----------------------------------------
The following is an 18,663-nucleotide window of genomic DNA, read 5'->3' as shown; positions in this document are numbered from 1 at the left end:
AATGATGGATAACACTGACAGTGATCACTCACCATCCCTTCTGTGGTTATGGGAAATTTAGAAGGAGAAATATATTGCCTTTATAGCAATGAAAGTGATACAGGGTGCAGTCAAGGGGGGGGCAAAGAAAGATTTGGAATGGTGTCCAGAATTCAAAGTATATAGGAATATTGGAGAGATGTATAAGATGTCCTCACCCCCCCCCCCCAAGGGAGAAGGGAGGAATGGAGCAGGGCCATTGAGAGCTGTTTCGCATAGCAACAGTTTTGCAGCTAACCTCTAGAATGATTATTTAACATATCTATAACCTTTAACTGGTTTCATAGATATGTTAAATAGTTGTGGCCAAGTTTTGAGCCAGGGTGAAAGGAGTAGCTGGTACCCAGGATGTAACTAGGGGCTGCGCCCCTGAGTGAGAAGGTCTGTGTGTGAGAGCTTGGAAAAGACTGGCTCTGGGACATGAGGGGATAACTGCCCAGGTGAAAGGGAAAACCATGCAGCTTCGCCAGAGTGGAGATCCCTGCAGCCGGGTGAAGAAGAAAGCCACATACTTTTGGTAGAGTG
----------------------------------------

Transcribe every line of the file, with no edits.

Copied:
The following is an 18,663-nucleotide window of genomic DNA, read 5'->3' as shown; positions in this document are numbered from 1 at the left end:
AATGATGGATAACACTGACAGTGATCACTCACCATCCCTTCTGTGGTTATGGGAAATTTAGAAGGAGAAATATATTGCCTTTATAGCAATGAAAGTGATACAGGGTGCAGTCAAGGGGGGGGCAAAGAAAGATTTGGAATGGTGTCCAGAATTCAAAGTATATAGGAATATTGGAGAGATGTATAAGATGTCCTCACCCCCCCCCCCCAAGGGAGAAGGGAGGAATGGAGCAGGGCCATTGAGAGCTGTTTCGCATAGCAACAGTTTTGCAGCTAACCTCTAGAATGATTATTTAACATATCTATAACCTTTAACTGGTTTCATAGATATGTTAAATAGTTGTGGCCAAGTTTTGAGCCAGGGTGAAAGGAGTAGCTGGTACCCAGGATGTAACTAGGGGCTGCGCCCCTGAGTGAGAAGGTCTGTGTGTGAGAGCTTGGAAAAGACTGGCTCTGGGACATGAGGGGATAACTGCCCAGGTGAAAGGGAAAACCATGCAGCTTCGCCAGAGTGGAGATCCCTGCAGCCGGGTGAAGAAGAAAGCCACATACTTTTGGTAGAGTG